How To Teach About Sexual Orientation
- Written by Bryan Harris
- April 30, 2015 at 9:35 pm
As of 2013, 3.4% of individuals aged 18-64 identified as LGB or ‘other.’ These individuals experience significant health disparities ranging from increased rates of homelessness, mental health issues, and violence to decreased health care utilization. As a result, teaching students about not only these identities but also about acceptance for them is vital.
The National Sex Education Standards identify the following learning objectives related to sexual orientation:
Most students, regardless of age, will have ideas about sexual orientation. These serve as a useful starting point for your lesson. To tap into students’ pre-existing knowledge and attitudes, Gareth Durrant, MPH a sex educator who teaches workshops for men who come out late in life and who currently works with Marie Stopes International, recommends an activity called an A-Z Race. Split the room into small groups and have them write down words related to sexual orientation next to each letter of the alphabet.
Beyond this ice-breaker, Gareth recommends one of the following three options depending on the age of your students and the amount of time you have with them to discuss sexual orientation.
- Keep things simple! Most people need time to wrap their head around identity, attraction, sex, and gender expression. To guide your conversation, the Genderbread Person is hard to beat. If you only have one class period to discuss this topic, Genderbread is the resource to focus on.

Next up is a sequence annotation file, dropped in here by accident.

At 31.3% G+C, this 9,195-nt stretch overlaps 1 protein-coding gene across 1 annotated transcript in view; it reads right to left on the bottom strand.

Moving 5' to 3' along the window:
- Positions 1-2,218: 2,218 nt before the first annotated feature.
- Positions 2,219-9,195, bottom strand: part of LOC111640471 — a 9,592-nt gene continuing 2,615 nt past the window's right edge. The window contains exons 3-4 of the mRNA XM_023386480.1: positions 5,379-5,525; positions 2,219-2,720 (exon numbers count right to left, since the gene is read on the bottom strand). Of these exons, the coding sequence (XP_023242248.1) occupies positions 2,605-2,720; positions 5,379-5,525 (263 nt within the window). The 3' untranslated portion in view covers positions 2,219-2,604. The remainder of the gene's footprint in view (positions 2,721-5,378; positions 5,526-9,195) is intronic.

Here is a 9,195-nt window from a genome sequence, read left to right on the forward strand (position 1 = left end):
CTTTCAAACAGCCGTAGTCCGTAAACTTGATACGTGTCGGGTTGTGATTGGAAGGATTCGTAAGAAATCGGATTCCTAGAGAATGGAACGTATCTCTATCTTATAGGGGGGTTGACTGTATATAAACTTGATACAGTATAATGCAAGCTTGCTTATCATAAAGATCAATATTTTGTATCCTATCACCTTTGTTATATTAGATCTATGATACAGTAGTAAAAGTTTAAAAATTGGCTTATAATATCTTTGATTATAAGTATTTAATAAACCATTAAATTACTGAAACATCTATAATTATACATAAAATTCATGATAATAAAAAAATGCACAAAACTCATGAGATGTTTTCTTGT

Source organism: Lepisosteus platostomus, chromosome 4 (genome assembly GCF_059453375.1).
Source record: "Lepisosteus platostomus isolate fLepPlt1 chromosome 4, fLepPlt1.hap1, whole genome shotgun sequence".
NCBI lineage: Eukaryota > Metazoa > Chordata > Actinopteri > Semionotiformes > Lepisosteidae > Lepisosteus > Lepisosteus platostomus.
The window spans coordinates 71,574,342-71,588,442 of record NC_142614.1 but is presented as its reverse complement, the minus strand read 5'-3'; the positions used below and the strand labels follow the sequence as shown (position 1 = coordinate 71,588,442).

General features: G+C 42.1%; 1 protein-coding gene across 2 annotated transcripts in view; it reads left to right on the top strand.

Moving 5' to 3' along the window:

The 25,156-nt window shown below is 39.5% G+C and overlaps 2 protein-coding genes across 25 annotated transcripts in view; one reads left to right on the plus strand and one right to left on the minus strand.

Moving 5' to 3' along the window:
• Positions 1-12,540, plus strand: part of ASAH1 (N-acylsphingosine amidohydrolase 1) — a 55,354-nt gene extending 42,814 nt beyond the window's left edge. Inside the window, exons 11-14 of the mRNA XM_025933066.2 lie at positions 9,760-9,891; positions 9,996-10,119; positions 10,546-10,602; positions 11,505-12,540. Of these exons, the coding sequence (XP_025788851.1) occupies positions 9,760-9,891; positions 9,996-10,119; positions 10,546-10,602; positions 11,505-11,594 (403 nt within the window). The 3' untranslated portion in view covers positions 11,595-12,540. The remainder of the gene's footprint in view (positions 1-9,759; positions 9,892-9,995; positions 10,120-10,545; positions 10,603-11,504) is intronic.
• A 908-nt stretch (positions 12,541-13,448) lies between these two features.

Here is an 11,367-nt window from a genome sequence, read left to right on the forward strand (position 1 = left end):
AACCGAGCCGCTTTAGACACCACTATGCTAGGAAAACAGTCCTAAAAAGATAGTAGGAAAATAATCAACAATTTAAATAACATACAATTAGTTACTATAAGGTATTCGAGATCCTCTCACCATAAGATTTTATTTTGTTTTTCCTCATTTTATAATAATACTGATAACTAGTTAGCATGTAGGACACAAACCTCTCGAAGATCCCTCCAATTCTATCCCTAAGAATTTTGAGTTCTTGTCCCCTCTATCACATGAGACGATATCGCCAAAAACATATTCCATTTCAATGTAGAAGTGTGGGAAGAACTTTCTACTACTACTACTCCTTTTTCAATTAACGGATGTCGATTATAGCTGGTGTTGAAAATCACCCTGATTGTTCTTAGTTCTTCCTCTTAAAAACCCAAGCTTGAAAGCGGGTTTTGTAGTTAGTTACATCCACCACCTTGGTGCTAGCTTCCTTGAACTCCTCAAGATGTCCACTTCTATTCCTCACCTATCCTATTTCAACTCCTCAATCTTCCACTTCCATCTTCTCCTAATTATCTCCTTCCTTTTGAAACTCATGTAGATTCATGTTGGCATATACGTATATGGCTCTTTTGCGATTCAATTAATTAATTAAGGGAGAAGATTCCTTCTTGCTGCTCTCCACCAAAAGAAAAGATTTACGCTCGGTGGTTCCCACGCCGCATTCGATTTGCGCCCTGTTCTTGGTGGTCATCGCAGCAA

- Everybody comes out in some way or another. To normalize and celebrate this part of gay culture, have each student share a story about coming to self-acceptance. Provide an example to set the expectation for the type of information shared (e.g. accepting curly hair versus accepting a mental health diagnosis).
- Expect questions and pushback. To keep things balanced and productive while challenging assumptions, use one of the following two strategies:
- Put the question back out to the group. “What do you think?” allows students to work through issues.
- Flip the question around and substitute ‘straight’ for ‘gay.’ For example, counter “Isn’t being gay just a phase?” with “Isn’t being straight just a phase?”
Gay, Lesbian, and Straight Education Center
Planned Parenthood’s Sexual Orientation & Gender page
Lesson plans on Sexual Orientation and Gender Identity
Thank you to Gareth Durrant, MPH for his input on this article.
 Ward, B. W., Dahlhamer, J. M., Galinksy, A. M., & Joestly, S. S. (2014). Sexual orientation ant and health among US adults: National Health Interview Survey, 2013. National Health Statistics Reports, 77. http://www.cdc.gov/nchs/data/nhsr/nhsr077.pdf